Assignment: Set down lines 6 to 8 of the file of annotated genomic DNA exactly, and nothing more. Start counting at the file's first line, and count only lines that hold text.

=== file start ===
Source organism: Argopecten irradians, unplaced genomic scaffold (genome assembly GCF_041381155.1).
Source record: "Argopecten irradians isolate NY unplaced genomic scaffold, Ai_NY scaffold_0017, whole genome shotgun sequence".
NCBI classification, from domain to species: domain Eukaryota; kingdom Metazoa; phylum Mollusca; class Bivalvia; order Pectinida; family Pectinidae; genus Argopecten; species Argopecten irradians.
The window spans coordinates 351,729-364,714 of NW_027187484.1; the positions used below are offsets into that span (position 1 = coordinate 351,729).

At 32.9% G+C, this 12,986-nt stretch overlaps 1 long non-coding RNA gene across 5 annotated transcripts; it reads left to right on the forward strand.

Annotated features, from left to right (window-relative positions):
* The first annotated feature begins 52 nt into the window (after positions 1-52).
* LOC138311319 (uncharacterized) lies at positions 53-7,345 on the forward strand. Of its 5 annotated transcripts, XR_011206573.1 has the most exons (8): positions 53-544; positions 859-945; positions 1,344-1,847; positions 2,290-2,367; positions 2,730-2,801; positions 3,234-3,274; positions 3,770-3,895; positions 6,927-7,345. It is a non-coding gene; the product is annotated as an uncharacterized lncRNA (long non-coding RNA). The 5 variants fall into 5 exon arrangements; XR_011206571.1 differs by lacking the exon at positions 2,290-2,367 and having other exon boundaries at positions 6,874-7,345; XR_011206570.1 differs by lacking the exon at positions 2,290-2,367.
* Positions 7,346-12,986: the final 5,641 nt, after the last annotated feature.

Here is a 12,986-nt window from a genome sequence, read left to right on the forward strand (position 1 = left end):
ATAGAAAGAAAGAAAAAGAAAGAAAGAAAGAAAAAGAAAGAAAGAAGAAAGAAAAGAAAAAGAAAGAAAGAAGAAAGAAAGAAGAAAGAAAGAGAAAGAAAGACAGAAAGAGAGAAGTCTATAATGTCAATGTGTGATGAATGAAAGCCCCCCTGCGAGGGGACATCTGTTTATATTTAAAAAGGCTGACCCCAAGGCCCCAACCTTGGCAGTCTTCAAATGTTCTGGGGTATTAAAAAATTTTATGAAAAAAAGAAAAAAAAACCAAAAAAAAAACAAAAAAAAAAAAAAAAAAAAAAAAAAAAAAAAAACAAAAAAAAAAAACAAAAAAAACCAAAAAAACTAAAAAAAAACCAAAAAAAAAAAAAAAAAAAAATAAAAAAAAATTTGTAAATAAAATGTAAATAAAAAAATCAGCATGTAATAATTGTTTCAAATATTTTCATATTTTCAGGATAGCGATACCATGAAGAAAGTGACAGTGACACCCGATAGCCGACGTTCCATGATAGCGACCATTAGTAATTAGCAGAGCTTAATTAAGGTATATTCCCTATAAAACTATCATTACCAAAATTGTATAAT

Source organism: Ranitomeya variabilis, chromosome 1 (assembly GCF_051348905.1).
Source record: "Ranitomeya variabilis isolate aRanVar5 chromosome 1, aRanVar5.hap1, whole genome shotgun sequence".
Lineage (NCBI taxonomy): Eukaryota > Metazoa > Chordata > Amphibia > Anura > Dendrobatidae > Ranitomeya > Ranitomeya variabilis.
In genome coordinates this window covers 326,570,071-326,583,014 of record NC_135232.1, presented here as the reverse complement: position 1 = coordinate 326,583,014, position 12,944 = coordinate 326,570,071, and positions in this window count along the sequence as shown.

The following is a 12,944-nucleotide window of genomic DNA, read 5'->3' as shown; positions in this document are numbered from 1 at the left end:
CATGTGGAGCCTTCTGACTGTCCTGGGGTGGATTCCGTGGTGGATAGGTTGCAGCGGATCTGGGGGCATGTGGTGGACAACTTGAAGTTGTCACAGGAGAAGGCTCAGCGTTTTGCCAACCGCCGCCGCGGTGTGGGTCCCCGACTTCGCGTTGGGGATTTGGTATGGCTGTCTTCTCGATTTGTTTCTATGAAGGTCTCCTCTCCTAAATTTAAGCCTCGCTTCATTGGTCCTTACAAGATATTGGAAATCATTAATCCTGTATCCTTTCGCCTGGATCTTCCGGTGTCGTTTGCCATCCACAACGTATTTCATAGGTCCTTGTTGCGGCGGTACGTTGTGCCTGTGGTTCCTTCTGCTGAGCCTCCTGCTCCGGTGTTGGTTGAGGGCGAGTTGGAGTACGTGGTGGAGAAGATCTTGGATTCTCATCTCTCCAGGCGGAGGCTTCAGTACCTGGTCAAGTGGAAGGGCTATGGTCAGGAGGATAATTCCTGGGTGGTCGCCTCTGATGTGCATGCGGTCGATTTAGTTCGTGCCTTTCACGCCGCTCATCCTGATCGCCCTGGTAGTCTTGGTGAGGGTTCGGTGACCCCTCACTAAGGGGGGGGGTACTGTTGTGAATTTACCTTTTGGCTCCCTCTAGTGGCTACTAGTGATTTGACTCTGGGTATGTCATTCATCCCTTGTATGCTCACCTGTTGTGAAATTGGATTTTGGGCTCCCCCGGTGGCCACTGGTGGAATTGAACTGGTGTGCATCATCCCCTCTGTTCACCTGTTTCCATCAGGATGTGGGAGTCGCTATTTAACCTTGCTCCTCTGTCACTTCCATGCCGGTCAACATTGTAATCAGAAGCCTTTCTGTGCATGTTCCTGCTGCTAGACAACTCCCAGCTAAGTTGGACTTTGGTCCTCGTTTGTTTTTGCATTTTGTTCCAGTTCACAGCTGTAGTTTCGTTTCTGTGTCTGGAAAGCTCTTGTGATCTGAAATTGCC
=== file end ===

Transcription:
Annotated features, from left to right (window-relative positions):
* The first annotated feature begins 52 nt into the window (after positions 1-52).
* LOC138311319 (uncharacterized) lies at positions 53-7,345 on the forward strand. Of its 5 annotated transcripts, XR_011206573.1 has the most exons (8): positions 53-544; positions 859-945; positions 1,344-1,847; positions 2,290-2,367; positions 2,730-2,801; positions 3,234-3,274; positions 3,770-3,895; positions 6,927-7,345. It is a non-coding gene; the product is annotated as an uncharacterized lncRNA (long non-coding RNA). The 5 variants fall into 5 exon arrangements; XR_011206571.1 differs by lacking the exon at positions 2,290-2,367 and having other exon boundaries at positions 6,874-7,345; XR_011206570.1 differs by lacking the exon at positions 2,290-2,367.